Rothko's work brought movement to the flat two-dimensional canvas. The canvas remains stationary bit as the observer stares at the areas of color, they seem to move and vibrate. The perception of motion is an optical illusion because it is happening in the eyes and mind of the observer, not on the canvas itself. This motion imparts a pleasant feeling, much like light meditation might.
The red field against which the four dark forms float is first tinged with crimson, then with orange, then with brown. The lozenge shapes complement these shifts. The one closest to the lower edge of the canvas is a slightly blackened crimson. Moving vertically upwards, the next is more violet. The large area of black is first shaded with blue and then with green. And finally, squeezed in at the top of the canvas there is a thin strip of a rather nondescript, umberish brown which seems to be holding all the rest in place.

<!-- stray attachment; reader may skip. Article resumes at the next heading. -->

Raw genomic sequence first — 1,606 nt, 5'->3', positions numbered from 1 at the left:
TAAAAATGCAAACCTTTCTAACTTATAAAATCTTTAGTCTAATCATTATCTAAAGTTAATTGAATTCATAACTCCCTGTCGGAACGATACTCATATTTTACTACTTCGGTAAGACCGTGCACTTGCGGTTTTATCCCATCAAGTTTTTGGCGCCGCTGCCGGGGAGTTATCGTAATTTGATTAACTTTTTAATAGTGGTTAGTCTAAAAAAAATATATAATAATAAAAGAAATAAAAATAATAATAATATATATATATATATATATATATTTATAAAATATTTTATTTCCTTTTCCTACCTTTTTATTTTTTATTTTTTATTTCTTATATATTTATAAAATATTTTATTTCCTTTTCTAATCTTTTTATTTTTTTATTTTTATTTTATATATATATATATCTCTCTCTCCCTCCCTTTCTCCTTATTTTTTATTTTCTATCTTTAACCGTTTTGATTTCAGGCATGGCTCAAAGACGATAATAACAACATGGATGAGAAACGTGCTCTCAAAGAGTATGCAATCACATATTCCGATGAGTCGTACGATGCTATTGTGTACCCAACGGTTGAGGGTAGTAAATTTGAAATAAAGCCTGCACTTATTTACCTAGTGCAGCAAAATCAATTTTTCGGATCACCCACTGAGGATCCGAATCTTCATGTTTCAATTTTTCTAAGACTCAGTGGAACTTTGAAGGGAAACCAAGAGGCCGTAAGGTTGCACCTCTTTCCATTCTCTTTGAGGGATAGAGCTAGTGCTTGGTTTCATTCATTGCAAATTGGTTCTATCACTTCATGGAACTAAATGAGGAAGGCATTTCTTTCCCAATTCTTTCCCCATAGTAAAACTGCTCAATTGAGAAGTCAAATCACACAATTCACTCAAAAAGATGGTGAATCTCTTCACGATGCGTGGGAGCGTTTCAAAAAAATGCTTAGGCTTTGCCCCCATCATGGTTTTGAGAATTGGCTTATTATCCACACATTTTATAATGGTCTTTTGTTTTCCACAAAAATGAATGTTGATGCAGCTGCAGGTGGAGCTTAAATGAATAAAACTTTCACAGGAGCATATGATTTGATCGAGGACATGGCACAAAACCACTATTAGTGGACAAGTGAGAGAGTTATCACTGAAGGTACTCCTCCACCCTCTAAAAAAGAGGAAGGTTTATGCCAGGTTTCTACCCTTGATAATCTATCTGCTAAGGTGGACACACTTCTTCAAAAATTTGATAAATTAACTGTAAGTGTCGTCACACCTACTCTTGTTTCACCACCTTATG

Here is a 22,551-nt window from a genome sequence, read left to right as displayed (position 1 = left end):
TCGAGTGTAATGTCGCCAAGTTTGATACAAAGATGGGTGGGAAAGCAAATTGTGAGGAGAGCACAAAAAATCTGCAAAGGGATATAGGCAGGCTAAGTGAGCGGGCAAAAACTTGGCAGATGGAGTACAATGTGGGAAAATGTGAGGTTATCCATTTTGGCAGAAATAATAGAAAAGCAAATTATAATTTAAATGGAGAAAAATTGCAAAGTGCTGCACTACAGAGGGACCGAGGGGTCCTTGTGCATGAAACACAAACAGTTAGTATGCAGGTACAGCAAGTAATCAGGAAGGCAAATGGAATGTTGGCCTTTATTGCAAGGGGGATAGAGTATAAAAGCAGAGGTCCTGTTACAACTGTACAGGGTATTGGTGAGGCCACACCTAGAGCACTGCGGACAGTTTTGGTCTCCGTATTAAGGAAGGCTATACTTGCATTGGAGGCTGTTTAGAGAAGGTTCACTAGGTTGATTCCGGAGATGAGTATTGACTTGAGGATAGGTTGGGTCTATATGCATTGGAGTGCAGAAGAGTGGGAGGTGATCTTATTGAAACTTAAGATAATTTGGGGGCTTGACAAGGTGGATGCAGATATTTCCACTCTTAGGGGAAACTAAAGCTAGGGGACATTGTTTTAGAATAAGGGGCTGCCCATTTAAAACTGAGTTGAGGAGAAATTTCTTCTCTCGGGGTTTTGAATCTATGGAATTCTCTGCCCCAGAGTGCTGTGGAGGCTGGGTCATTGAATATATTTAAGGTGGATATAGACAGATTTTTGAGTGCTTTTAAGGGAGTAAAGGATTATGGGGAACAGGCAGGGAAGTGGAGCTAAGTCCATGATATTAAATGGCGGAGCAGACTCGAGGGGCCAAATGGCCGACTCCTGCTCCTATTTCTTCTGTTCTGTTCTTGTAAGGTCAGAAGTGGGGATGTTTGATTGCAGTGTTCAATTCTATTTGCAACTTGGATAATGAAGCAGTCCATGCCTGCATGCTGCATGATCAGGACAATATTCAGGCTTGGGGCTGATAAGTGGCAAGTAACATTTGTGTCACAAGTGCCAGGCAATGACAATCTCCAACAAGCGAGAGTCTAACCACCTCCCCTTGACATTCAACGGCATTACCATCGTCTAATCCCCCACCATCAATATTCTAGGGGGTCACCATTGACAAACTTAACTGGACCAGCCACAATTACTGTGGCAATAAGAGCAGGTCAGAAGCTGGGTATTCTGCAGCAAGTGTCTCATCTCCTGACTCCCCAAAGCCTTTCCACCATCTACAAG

This is characteristic of Rothko's signature "multiform" style of blurred, lozenge shapes, moving horizontally across the surface of the canvas. Its meaning is difficult to comprehend, however it could be that, like Jackson Pollock, another Abstract Expressionist and contemporary of Rothko, the piece has no "meaning" in the normal sense of the word, but rather the painting is itself its own meaning. These paintings are not meant to be dissected and understood with the intellect, but focused on and joined with, enjoyed in a visual experience that can capture one's usually erratic attention and thereby uplift one's mood.